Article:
The FTSE 100's record breaking streak explained in one simple chart

The FTSE 100 enjoyed its 10th straight record close on Wednesday, breaking the stock market’s record (which has only stood for one day) for consecutive closing highs.

The blue-chip index closed up 0.23%, or 16.78 points on Wednesday, at 7,292.25 points.

This means the FTSE has never been so high and has also beaten its previous best run of consecutive record closes — another new record.

It may sound pretty spectacular, but the FTSE’s streak — which started on December 28 — has largely been dull. The index has crawled higher, never gaining more than 1% in any of the ten record-breaking days.

The streak has been part of a huge rally from the index since Britain voted to leave the EU on June 23 last year. It has rebounded more than 22% from its post-vote low on June 27, the Monday after the referendum.

It has been hailed by many of those who supported Brexit as a positive sign for the UK after the vote. However, what has driven the surge has not been any great jump in confidence in the British economy, but instead the surge has been down to the pound’s unprecedented crash since the vote.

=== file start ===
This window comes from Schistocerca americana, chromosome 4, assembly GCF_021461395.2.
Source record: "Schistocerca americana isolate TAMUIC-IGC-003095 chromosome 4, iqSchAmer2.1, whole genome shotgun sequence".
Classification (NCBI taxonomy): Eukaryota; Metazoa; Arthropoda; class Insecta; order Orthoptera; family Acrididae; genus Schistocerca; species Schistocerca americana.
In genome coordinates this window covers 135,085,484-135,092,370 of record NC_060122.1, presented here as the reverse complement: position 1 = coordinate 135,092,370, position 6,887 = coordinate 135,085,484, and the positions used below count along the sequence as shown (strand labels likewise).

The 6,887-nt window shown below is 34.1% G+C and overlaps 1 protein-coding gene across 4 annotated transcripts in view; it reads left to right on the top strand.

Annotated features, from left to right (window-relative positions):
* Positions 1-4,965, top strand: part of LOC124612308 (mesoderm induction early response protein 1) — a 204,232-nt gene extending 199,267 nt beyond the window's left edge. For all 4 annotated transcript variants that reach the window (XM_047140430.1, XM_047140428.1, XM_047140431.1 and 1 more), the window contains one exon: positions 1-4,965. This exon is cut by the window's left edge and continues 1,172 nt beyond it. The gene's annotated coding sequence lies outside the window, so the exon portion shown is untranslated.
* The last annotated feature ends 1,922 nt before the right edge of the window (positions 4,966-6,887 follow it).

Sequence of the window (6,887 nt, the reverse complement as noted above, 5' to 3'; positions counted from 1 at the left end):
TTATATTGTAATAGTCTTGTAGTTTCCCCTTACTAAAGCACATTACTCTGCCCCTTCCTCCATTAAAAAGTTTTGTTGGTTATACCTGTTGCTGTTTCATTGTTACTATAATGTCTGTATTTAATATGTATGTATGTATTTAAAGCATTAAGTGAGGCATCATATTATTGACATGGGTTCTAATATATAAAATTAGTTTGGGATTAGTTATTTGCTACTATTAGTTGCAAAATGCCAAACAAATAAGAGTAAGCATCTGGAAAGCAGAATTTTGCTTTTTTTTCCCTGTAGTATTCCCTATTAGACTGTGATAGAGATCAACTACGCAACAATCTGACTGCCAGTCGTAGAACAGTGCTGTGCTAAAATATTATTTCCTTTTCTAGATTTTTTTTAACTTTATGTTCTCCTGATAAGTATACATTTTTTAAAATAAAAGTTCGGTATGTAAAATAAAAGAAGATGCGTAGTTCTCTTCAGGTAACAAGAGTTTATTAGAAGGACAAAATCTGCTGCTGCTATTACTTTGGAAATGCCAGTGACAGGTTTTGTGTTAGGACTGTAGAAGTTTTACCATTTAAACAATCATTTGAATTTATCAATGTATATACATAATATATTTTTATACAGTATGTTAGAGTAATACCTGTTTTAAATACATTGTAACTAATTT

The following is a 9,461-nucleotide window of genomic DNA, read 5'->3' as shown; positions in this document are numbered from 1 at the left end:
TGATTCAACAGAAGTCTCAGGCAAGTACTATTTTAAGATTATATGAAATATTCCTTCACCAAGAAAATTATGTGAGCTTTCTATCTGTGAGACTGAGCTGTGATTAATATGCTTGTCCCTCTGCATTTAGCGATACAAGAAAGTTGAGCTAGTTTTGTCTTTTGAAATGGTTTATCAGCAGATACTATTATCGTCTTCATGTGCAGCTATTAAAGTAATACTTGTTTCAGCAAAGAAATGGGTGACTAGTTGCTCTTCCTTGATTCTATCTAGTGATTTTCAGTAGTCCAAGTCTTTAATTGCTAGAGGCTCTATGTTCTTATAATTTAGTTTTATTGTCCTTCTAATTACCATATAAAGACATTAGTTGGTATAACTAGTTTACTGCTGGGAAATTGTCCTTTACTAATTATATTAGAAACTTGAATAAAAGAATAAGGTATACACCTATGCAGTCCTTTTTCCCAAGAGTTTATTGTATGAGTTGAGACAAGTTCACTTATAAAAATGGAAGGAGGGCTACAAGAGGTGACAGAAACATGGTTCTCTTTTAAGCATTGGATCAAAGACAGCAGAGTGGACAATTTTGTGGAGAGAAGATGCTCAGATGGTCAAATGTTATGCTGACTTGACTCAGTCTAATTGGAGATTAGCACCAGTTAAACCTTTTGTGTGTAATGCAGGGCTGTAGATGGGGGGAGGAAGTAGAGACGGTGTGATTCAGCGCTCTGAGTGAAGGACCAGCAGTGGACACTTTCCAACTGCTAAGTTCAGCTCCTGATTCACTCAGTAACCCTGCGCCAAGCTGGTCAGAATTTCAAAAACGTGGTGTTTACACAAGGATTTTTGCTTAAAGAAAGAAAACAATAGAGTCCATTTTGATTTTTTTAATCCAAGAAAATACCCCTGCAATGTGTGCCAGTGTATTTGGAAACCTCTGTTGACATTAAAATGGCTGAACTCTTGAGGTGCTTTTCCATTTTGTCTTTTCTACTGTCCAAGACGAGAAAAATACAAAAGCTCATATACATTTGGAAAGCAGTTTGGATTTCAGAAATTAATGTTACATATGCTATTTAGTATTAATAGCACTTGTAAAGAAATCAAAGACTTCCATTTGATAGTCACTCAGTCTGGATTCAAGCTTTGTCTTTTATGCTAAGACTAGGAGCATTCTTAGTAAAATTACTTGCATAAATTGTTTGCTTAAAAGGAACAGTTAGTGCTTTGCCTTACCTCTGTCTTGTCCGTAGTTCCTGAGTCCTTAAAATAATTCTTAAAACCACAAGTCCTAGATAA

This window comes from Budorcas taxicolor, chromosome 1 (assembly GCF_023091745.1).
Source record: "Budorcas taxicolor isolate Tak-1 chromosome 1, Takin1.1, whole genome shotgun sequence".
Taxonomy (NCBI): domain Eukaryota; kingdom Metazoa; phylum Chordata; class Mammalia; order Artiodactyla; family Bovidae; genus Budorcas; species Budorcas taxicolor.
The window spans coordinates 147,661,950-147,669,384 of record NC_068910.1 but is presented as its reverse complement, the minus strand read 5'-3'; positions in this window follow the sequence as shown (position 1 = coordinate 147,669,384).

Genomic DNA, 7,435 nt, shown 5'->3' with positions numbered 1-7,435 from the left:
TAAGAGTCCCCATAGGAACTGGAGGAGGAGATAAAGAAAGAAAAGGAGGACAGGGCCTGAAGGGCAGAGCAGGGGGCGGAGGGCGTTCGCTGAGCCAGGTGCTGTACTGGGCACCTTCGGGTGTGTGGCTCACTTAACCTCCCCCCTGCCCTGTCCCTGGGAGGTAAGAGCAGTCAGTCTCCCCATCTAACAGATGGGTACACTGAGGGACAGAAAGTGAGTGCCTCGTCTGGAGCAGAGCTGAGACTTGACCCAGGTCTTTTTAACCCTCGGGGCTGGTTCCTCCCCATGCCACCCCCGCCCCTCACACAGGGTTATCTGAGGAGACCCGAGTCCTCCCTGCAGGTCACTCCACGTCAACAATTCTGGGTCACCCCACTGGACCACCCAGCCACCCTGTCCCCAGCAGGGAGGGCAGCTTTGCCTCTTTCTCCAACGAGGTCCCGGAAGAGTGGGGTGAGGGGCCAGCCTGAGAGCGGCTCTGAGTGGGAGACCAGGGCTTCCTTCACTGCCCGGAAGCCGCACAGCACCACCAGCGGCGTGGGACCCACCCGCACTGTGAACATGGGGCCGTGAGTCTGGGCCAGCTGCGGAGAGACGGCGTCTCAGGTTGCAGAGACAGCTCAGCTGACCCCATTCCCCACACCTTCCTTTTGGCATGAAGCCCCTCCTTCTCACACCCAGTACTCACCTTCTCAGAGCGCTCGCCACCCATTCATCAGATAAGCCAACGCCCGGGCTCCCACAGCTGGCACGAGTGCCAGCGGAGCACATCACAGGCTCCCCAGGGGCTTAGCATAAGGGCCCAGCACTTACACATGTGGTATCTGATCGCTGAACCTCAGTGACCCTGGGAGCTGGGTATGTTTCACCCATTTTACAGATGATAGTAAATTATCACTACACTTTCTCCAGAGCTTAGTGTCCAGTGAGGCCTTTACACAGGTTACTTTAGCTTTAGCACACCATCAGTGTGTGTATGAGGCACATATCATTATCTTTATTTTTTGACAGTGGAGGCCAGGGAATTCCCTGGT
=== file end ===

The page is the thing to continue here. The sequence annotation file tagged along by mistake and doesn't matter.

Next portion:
Generally speaking, when the pound goes down, the FTSE rises. That is because it is chocked full of miners, oil firms, and pharmaceutical giants, with 70% of all revenues for companies on the index derived from abroad, meaning that a weak pound makes them more profitable.

The chart below, from JP Morgan Asset Management’s latest “Guide to the Markets” in 2017, illustrates in the simplest terms just how striking the correlation between a rising FTSE and the falling pound has been in the last year (note that the pound’s axis is inverted):

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